Hong Kong RTV filmed our classic DIY comedy workshop: here are some extracts….
continues from part 1
Posture and positioning
Stance is crucial to the way you start your time in front of the audience. The classic comedian’s stance is about stability, centredness, grounding. It’s all about “owning the space” – the sense of having the right to be where you are, and being at ease there. The classic stance is directly facing towards the audience, with the feet somewhat apart and the knees not locked, but slightly softened. It’s the same stance that’s used as a starting point in many martial arts, because it’s the ideal solid, grounded position from which it’s easy to deal with any demand that is made, and make any movement that is required. It isn’t stiff or rigid – it’s strong, but softened and flexible. It’s stable, but it’s also energised. [Read more…]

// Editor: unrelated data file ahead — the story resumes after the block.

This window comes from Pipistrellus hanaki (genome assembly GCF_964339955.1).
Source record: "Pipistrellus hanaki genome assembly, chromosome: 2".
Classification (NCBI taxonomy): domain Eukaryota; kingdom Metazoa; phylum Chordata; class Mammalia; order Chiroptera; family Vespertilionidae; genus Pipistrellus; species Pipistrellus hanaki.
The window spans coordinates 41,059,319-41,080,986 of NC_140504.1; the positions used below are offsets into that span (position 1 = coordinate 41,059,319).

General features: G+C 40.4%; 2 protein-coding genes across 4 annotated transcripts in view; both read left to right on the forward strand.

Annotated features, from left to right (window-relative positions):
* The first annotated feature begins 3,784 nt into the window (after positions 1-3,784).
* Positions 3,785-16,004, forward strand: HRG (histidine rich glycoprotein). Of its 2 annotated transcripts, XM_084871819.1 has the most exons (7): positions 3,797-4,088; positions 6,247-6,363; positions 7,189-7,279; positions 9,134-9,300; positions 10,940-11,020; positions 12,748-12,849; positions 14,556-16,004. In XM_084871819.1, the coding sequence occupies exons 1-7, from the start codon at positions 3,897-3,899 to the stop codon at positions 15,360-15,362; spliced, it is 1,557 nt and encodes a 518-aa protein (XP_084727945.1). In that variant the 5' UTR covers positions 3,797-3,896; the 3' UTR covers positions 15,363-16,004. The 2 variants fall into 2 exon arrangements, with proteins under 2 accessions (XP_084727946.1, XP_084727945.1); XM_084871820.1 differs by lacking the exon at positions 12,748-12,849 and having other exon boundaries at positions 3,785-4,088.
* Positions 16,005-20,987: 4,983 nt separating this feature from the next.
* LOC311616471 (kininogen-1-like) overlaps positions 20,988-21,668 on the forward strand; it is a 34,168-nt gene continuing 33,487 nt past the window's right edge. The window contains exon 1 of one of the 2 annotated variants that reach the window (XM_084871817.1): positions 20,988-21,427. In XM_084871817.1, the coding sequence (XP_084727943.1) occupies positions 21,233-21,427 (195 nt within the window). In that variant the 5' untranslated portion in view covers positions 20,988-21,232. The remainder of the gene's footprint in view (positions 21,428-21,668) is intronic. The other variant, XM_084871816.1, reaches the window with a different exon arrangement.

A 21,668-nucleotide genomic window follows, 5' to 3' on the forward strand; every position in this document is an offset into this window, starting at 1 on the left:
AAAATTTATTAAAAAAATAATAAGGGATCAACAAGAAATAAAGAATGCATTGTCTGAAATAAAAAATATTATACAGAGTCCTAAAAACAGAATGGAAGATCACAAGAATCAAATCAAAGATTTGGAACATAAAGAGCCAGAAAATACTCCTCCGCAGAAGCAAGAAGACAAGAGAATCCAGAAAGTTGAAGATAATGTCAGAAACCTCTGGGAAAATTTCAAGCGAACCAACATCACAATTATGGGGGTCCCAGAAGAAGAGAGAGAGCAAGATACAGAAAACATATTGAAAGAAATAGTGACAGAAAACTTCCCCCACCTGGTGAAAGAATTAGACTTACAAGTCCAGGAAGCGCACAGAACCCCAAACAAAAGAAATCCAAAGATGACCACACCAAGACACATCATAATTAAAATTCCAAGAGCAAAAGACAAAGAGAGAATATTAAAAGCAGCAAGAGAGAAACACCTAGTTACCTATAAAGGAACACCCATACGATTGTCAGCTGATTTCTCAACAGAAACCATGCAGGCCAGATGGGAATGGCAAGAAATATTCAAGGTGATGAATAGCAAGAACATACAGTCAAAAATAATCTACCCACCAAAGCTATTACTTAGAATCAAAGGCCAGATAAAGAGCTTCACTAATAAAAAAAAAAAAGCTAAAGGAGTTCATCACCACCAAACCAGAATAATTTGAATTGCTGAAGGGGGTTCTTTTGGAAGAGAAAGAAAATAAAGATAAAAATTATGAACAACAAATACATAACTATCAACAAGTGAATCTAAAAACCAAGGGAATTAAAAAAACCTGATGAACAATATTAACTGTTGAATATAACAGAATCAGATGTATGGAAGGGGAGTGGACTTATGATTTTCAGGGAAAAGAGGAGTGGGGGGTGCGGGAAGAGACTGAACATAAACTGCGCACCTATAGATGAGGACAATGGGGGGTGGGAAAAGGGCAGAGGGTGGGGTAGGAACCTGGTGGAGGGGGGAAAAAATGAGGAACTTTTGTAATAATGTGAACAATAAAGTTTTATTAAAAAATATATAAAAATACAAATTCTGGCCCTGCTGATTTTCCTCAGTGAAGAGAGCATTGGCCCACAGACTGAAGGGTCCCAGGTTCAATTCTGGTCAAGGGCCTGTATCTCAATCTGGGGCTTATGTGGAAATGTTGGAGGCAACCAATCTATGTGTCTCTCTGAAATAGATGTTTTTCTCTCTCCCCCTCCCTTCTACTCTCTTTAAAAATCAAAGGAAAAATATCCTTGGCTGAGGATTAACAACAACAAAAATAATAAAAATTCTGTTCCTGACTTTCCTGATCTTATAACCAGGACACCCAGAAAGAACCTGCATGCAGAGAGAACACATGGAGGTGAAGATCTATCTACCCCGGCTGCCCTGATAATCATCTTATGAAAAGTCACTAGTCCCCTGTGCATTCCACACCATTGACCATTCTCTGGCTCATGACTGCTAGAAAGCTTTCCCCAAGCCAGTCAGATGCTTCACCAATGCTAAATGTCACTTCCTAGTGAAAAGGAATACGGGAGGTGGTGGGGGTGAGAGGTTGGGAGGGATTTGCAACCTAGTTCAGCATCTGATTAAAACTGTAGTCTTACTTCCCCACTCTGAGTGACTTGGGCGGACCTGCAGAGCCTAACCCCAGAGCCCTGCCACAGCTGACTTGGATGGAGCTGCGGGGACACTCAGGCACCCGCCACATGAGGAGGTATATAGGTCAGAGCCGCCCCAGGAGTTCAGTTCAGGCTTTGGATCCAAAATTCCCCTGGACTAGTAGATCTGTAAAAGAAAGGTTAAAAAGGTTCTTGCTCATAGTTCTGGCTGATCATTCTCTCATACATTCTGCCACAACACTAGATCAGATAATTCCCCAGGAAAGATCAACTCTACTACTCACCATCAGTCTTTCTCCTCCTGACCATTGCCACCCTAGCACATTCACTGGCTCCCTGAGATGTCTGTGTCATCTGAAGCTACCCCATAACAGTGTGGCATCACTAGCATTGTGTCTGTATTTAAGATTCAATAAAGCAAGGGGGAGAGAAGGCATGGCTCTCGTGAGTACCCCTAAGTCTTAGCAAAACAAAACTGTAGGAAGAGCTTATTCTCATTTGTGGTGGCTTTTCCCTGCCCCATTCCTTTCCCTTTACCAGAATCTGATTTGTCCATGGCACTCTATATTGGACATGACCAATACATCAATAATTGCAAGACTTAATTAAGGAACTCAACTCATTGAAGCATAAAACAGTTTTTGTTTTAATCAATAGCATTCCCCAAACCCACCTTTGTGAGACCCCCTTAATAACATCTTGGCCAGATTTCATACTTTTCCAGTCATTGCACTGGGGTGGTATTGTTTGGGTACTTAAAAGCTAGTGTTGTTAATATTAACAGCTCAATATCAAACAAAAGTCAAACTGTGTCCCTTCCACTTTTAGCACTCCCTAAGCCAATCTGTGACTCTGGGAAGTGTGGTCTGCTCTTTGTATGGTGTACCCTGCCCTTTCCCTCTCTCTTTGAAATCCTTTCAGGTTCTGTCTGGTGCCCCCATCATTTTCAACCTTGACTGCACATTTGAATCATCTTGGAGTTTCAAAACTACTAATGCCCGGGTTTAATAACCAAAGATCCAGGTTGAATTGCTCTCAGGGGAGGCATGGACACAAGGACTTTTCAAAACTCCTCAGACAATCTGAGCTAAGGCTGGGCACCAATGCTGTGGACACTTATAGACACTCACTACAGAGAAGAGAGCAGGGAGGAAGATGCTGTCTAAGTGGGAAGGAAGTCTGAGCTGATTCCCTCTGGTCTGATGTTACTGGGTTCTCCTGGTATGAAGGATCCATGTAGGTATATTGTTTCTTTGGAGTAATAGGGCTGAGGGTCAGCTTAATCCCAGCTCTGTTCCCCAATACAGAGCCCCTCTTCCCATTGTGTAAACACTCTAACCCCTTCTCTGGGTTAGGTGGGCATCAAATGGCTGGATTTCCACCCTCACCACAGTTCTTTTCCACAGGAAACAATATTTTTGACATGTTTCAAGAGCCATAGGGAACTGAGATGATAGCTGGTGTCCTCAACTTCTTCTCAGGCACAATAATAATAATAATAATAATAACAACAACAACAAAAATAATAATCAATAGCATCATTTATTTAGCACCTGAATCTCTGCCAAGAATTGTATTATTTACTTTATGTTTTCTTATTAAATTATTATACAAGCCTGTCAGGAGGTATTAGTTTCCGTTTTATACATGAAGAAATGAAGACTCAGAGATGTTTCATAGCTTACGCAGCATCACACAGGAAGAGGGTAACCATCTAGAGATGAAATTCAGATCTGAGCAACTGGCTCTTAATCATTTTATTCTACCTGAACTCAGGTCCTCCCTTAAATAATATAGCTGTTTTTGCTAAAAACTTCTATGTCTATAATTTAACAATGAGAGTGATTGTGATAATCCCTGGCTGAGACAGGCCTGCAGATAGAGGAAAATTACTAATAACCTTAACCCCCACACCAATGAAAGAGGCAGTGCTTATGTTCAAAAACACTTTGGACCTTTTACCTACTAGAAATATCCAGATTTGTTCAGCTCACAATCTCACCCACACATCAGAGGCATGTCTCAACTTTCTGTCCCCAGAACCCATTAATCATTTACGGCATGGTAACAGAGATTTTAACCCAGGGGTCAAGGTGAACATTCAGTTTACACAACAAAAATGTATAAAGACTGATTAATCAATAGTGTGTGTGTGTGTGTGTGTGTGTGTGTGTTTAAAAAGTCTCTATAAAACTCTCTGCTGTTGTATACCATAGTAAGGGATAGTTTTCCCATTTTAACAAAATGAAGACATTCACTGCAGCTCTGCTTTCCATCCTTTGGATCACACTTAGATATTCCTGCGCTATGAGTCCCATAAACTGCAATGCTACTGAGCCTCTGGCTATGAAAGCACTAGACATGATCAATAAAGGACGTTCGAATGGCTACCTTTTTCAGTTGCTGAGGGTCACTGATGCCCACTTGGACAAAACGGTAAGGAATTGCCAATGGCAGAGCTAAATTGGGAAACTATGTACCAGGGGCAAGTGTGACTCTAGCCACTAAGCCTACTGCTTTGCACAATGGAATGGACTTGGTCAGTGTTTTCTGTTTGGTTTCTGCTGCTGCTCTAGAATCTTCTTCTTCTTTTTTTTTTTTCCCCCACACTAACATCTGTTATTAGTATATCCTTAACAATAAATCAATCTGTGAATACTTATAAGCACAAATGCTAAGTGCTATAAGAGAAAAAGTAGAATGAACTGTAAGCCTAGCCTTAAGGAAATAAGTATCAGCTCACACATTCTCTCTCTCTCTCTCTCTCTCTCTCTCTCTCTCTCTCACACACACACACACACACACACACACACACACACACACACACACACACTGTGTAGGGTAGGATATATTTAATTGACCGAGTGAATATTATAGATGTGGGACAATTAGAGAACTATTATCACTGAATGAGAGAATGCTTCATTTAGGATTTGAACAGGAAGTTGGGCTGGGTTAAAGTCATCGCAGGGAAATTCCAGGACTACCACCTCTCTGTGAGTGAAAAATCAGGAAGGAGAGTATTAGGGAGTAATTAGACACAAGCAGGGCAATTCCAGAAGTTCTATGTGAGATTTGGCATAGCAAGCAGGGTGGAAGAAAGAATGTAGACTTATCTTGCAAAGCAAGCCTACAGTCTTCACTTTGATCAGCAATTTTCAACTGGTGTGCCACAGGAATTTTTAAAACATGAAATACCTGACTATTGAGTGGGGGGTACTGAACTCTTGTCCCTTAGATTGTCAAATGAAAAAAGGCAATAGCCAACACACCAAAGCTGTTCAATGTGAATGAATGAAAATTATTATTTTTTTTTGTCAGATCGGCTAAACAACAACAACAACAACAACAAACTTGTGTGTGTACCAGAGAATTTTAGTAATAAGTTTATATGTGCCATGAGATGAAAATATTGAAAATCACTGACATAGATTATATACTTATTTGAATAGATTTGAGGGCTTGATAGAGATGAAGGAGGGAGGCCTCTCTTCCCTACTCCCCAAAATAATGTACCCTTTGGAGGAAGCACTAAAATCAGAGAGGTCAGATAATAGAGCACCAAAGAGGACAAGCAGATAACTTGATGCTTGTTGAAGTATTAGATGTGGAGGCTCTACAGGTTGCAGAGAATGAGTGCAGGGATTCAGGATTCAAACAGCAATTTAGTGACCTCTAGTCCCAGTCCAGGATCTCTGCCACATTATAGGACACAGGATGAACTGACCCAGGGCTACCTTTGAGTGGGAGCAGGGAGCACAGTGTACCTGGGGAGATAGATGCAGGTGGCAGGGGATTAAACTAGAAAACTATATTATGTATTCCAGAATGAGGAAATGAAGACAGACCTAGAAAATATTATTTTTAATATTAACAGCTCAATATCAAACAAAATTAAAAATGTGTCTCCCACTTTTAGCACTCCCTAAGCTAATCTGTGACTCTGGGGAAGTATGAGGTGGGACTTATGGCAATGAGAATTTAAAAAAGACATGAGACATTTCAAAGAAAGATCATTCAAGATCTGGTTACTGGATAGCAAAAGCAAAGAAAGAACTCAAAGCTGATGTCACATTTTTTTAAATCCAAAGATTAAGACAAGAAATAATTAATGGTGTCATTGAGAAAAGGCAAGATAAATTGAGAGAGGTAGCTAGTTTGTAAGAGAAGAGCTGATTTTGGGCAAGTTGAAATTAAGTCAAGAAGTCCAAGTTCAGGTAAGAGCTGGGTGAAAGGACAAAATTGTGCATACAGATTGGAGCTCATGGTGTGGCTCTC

“A lot of people are afraid of heights. Not me; I’m afraid of widths” – laconic US stand-up comedian Stephen Wright
Perhaps the single most commonly admired attribute of stand-up comedians is their demonstration of courage and management of fear – preparedness to stand alone in front of an unknown, potentially hostile, and sometimes huge audience – risking failure: not amusing them, not being liked, being heckled or boo-ed off. This is a visceral and quite fundamental fear, which feels like it’s about one’s very survival. Not for nothing is a bad comedy experience on stage termed ‘dying on your *ss’. [Read more…]
Stand-up comedians are amazing exemplars of the art of presentation, in probably the most challenging of all public speaking situations: alone on stage for an extended time with an audience that may become hostile, with no agenda or content other than what arises from their own individuality, and with an expectation to be liked and to reliably entertain the audience and make them laugh. [Read more…]